NPR's Nina Totenberg scolded the more adversarial approach some in
the White House press corps took to President Obama during Tuesday's
press conference, but on Inside Washington this weekend columnist
Charles Krauthammer rejected the notion the media's honeymoon is
"over," as he cracked:
The hot sex is over, they're in the cigarette stage right now. You get a question or two that's slightly obstreperous, but the adulatory coverage is still all wall-to-wall.
That's a comedic improvement over what he offered Tuesday night on FNC  when he suggested "it looked as if the stupor that the press has been in for the last six months is lifting slightly," before he quipped: "I say that as a psychiatrist who has a lot of experience in watching these things."
An aggressive press posture toward more conservative Presidents never bothered Totenberg, but with Obama she complained: "I thought that the press reminded me of something my mother used to say to me. She said: 'Don't be fresh.'" As a result, she contended, "we end up looking quarrelsome, and he [Obama] ends up looking masterful." As if she's upset by Obama looking masterful. Of course, he only looked masterful to those still on the honeymoon with him.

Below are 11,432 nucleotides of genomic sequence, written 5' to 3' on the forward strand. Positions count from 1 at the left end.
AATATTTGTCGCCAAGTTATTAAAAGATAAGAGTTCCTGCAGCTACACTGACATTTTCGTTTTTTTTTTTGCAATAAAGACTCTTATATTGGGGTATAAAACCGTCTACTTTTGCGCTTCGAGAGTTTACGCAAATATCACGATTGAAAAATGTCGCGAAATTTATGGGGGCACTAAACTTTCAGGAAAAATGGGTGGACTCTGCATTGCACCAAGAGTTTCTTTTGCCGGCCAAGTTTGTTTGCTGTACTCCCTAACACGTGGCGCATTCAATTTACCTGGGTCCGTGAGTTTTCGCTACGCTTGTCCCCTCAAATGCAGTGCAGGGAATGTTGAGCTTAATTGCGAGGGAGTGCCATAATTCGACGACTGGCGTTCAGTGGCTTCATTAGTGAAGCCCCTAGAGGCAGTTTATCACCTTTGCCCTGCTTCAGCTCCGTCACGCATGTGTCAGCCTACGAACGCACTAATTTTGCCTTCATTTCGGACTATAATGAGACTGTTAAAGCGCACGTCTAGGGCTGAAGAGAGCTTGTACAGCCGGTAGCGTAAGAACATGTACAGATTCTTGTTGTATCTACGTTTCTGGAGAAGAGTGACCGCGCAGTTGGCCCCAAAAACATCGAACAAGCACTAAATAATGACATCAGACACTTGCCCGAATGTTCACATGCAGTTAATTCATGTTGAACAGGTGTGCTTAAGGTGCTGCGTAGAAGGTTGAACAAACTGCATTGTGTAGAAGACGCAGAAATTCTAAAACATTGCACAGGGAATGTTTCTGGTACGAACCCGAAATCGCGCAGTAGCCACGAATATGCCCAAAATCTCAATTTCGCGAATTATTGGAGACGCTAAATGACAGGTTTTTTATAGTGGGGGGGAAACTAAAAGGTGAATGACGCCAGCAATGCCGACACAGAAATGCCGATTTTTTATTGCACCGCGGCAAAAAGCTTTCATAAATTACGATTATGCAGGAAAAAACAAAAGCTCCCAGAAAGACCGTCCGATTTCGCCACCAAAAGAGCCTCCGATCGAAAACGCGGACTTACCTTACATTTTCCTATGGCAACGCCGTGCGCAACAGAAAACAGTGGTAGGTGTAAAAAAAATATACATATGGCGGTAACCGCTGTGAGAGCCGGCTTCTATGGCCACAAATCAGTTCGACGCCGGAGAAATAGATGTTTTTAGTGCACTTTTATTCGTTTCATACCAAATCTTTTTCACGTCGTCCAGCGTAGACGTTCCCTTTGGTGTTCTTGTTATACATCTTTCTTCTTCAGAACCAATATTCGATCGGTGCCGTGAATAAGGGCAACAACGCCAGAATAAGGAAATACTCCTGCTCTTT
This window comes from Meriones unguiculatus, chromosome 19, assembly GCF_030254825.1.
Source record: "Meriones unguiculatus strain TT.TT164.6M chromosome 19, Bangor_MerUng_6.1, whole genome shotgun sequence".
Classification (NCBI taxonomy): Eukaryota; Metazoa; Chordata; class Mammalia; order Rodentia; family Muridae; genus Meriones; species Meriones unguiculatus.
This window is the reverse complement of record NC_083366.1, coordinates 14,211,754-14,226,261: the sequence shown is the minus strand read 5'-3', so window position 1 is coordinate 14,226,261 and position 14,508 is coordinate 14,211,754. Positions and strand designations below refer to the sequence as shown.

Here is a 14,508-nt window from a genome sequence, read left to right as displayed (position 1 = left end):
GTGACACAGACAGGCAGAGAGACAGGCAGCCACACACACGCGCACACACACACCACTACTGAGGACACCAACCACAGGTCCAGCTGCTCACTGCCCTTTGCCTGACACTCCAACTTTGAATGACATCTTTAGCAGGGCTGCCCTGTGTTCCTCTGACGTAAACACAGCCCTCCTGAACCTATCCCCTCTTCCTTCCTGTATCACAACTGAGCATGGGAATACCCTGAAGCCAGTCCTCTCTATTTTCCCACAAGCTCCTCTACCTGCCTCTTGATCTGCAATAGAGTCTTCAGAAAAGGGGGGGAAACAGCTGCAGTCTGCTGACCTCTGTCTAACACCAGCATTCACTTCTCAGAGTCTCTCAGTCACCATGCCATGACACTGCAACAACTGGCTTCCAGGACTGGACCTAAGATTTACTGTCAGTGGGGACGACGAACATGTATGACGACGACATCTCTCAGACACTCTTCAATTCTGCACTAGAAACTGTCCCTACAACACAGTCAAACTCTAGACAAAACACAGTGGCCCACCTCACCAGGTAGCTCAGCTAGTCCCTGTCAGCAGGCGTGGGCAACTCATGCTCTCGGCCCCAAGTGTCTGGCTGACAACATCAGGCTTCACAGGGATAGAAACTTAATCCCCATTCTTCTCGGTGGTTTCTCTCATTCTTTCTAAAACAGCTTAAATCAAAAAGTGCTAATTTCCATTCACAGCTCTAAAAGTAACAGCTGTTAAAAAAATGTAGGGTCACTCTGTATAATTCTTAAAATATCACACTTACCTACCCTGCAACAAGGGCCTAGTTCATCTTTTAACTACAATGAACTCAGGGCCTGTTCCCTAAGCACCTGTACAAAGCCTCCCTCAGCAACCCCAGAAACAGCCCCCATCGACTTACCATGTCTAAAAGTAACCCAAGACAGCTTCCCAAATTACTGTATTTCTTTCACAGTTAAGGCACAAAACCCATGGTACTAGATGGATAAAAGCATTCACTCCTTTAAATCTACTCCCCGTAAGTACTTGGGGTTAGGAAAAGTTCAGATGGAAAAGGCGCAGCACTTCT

From this weekend's edition of Inside Washington , a show produced by DC's ABC affiliate and aired on it and its all-news local cable channel, NewsChannel 8, but first aired Friday evening on the local PBS station, WETA-DT. In fact, since ad breaks make the commercial version shorter, this segment, which ended the program, will not run on NewsChannel8 or WJLA-TV, channel 7.1.
Fill-in host Mark Shields asked if a "more adversarial" White House press corps proves the "honeymoon is over?" Two of the answers:
I don't know if the honeymoon's over, but I thought that the press reminded me of something my mother used to say to me. She said: "Don't be fresh." And every time that we as the press with the President sort of try to flex our muscles and we think we've finally done our bit - I'm not saying we shouldn't do it, I'm just saying that when people watch it, we end up looking quarrelsome, and he ends up looking masterful, I thought. I didn't think he seemed testy. I thought he actually showed some humor.
On the honeymoon, I tell you: The hot sex is over, they're in the cigarette stage right now. You get a question or two that's slightly obstreperous, but the adulatory coverage is still all wall-to-wall.
- Brent Baker is Vice President for Research and Publications at the Media Research Center